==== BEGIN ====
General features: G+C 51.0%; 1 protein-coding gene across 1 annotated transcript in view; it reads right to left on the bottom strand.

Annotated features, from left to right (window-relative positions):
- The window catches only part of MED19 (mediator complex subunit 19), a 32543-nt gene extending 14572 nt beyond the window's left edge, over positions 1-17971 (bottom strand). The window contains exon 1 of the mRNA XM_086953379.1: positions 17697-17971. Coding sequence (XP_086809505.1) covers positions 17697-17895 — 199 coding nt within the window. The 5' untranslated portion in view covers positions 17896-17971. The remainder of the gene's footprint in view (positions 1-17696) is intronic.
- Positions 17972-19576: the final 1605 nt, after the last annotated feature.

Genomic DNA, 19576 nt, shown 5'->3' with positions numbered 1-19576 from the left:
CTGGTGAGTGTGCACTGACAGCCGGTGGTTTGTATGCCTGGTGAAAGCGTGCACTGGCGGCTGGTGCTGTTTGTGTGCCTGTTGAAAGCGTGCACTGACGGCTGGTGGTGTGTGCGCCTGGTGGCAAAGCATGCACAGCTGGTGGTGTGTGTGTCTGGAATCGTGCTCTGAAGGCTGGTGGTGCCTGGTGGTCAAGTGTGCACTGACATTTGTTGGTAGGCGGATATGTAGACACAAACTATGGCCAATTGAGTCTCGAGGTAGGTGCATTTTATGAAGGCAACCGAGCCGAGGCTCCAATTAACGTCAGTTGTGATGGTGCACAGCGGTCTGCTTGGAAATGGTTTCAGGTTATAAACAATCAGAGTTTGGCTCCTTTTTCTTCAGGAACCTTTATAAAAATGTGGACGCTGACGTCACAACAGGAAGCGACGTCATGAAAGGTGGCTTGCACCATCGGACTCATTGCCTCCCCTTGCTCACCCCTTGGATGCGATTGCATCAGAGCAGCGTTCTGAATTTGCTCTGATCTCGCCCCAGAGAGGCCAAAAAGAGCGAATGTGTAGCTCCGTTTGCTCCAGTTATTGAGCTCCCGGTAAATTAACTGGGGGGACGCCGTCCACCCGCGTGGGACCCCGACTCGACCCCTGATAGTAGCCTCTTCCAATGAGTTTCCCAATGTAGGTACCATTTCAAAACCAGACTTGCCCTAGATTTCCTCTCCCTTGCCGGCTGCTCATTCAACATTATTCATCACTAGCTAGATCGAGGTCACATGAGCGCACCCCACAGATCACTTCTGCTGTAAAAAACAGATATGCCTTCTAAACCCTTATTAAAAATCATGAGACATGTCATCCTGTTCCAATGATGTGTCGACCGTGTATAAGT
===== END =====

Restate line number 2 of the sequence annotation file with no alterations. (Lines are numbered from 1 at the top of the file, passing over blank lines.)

Annotated features, from left to right (window-relative positions):